Shareholder probably couldn't understand the chaos during the project launch. Had everything coded right, demoed right, how can a launch turn into a disaster ?
Actually I don't blame them, even the developers couldn't sleep before the launch, especially the public ones. We could stay up to 3:00am in the morning to fix bugs that are still causing troubles for customers on the live server. There's absolutely no much confidence in delivering a project in the last step. The worst part, people think you are just not doing your job right or not doing your job at all. Apparently that is not true.
There are always two stories behind it. Developer codes but does not develop on the live server where business data and traffic happens. 99.9% of his time is spent on his own desktop or laptop, which is relatively more comfortable for personal use. Some developer could work in a remote location with almost no internet connection.
This sets up two different world in reality, differing by operating system, hardware, server components and various of other small tool-sets. And they can be two different persons in it, server engineer vs developer. They rarely talk to each other, because one deals with lines of code and the other one deals with machines and servers all the time.
The most common solution to the above problem is to hire people from different fields to work together. The only problem is, it is not that easy. They just don't share too much things in common, like I said, they are two sequential steps in the industry, one deals with codes, and one deals with machines. And if you ever watched them working together, you can be frustrated sometimes by how a trivial thing turns into a complicated issue between them.
Yes, you write some code, and put in a machine and it should run. But it's not guaranteed to run in any machines, that's the problem. Either you have to be visionary on the machine we're going to use, or you just have to take the machine into consider when you are doing the development work.
People say practice is the key. That's right, we don't wait till the last day to do the deployment, instead we could try at the beginning of the project. If you know what server architect we're going to use, we can then deploy during the project sprint as well as each major or minor release. If you practice it twice a week, you won't have this problem, don't you think?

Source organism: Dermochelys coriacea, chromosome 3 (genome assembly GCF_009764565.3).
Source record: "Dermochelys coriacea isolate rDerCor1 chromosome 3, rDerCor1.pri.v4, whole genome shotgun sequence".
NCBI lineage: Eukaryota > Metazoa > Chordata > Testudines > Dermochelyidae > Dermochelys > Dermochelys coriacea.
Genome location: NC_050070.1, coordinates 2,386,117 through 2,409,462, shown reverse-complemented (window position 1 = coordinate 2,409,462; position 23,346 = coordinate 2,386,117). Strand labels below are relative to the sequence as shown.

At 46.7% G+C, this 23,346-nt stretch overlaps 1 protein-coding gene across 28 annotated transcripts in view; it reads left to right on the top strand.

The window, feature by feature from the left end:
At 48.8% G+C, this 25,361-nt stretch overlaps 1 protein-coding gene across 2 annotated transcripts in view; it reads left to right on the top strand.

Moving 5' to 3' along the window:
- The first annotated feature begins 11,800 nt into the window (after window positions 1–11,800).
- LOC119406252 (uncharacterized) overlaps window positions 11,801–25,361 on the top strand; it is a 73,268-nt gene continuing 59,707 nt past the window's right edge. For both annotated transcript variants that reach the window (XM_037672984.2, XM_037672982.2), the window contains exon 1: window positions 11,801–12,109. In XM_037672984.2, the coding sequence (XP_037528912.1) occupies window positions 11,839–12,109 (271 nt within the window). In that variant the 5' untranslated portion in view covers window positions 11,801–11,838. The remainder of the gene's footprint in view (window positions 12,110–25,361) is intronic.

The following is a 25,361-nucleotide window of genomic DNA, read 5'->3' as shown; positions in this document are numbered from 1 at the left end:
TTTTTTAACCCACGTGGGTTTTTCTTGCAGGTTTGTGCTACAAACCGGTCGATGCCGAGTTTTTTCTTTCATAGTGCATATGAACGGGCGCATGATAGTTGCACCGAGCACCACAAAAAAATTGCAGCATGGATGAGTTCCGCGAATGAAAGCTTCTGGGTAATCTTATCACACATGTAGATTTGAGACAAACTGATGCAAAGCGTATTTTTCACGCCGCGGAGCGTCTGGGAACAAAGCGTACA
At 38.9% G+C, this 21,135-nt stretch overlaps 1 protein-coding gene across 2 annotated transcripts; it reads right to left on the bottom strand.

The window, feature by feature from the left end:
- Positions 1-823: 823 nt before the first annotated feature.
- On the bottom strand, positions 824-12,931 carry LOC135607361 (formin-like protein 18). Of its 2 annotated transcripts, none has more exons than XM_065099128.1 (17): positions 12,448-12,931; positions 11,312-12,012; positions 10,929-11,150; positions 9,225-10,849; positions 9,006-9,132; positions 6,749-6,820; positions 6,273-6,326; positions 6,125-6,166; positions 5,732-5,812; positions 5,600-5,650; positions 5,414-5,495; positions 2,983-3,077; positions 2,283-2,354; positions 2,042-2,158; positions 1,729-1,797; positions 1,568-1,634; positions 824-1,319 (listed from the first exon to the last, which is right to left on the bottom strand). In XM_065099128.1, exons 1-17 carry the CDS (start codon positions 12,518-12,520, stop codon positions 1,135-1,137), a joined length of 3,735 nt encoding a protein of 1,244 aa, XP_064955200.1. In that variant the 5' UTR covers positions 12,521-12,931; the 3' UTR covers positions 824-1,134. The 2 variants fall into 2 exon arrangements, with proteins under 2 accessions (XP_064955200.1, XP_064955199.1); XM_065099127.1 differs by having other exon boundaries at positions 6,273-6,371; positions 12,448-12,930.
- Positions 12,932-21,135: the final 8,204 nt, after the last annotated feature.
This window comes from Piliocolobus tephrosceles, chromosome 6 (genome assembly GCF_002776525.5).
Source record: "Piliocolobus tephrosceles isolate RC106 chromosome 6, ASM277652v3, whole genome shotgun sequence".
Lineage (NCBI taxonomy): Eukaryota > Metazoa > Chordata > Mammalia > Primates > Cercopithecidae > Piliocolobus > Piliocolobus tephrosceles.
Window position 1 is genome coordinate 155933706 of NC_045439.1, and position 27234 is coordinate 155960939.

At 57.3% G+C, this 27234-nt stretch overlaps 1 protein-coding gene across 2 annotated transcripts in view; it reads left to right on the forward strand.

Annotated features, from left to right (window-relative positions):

Having in mind that we still have two catches here. First, we do not know what server architect we're going to use in the end; Second, how often we do deployments can impact the cost of the project.
Packaging to the rescue
So how do we approach this problem?
Composition plays a major role in engineering and business. If you can not handle two things well, maybe it's time to find a basket, and divide the basket into two compartments, and put each thing in one of them and wire them together. Now you are rest assured that if you move the basket to another location, as long as the integrity of the basket is maintained, the thing will continue working internally, just like your physical laptop.
That's a brilliant idea. In old days, we had Apache installed at both local and production server, that caused quite a bit problem practically, not same version, not same components installed etc. Well, these days we could use a packaging system.
Packaging system isn't made for software development, it could be used for server development, because itself is a server component, like Apache. So if we package everything right, we actually achieved a higher level composition.
The interesting fact is that you don't have to be good at packing. I'm not good at travel at all, i just throw everything i have to a suitcase, vs my wife will patiently come up with a nice neat big suitcase after couple of hours of packing. Well the end result could be similar because we both want to move some stuff from one city to another one.
Yeah, the funny truth is, as long as you are packaging against the entire Machine, you can call your unique package/setup to be Package, Container, Dock, App, or just Repo, and you make sure this App architect is supported on the production server, then you can be a lot happier when it comes to deployment.
So you might be thinking, can I just package my Apache in to solve my old problem? yes, you can do that. There are a mature market for doing that, ex. Vagrant. IMHO ;)
In short, inconsistency between development and deployment should be taken into consider for any size project. Having the deployment strategy part of the software architect is a common practice in order to minimize the potential chaos caused by one Final deployment. Having the deployment built-in and deploying as often as development can be more cost-effective as well as gaining more customer satisfaction in both short and long run.
NodeJS is probably so revolutionary that it becomes The packaging language for a lot startup system out there. If you go mobile, you'll see a nodeJS package, if you go desktop, you'll see a nodeJS package. I guess, this is when you go one level higher, you can see the better picture and in this case, program the entire architect for your application, from the software architect to server architect. No wonder it'll go easier when it comes to deployment, since in this case we're just dealing with one language in one repo with only couple of folders. Therefore it saves tremendous of money and effort in getting the right software in front of your customer.